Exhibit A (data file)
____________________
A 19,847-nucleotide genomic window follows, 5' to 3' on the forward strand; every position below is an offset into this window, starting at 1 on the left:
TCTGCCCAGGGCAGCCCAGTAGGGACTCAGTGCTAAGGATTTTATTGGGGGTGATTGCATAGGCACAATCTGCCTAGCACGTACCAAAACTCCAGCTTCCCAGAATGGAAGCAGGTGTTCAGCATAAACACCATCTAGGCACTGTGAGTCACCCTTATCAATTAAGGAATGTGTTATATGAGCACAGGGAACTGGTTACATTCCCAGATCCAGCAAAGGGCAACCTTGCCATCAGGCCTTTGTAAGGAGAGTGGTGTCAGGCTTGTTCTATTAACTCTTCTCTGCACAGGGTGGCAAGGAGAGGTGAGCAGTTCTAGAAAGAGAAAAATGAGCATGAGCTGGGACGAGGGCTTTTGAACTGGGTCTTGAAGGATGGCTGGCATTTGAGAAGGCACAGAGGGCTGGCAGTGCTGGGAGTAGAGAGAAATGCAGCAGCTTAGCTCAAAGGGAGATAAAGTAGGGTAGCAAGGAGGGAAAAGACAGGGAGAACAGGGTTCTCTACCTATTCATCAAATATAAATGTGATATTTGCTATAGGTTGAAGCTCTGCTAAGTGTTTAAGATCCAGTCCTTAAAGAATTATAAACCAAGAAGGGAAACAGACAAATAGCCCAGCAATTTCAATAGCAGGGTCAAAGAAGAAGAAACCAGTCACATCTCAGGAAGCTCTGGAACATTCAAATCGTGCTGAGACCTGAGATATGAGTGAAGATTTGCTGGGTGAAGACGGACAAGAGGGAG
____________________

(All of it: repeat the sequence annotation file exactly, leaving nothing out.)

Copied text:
A 19,847-nucleotide genomic window follows, 5' to 3' on the forward strand; every position below is an offset into this window, starting at 1 on the left:
TCTGCCCAGGGCAGCCCAGTAGGGACTCAGTGCTAAGGATTTTATTGGGGGTGATTGCATAGGCACAATCTGCCTAGCACGTACCAAAACTCCAGCTTCCCAGAATGGAAGCAGGTGTTCAGCATAAACACCATCTAGGCACTGTGAGTCACCCTTATCAATTAAGGAATGTGTTATATGAGCACAGGGAACTGGTTACATTCCCAGATCCAGCAAAGGGCAACCTTGCCATCAGGCCTTTGTAAGGAGAGTGGTGTCAGGCTTGTTCTATTAACTCTTCTCTGCACAGGGTGGCAAGGAGAGGTGAGCAGTTCTAGAAAGAGAAAAATGAGCATGAGCTGGGACGAGGGCTTTTGAACTGGGTCTTGAAGGATGGCTGGCATTTGAGAAGGCACAGAGGGCTGGCAGTGCTGGGAGTAGAGAGAAATGCAGCAGCTTAGCTCAAAGGGAGATAAAGTAGGGTAGCAAGGAGGGAAAAGACAGGGAGAACAGGGTTCTCTACCTATTCATCAAATATAAATGTGATATTTGCTATAGGTTGAAGCTCTGCTAAGTGTTTAAGATCCAGTCCTTAAAGAATTATAAACCAAGAAGGGAAACAGACAAATAGCCCAGCAATTTCAATAGCAGGGTCAAAGAAGAAGAAACCAGTCACATCTCAGGAAGCTCTGGAACATTCAAATCGTGCTGAGACCTGAGATATGAGTGAAGATTTGCTGGGTGAAGACGGACAAGAGGGAG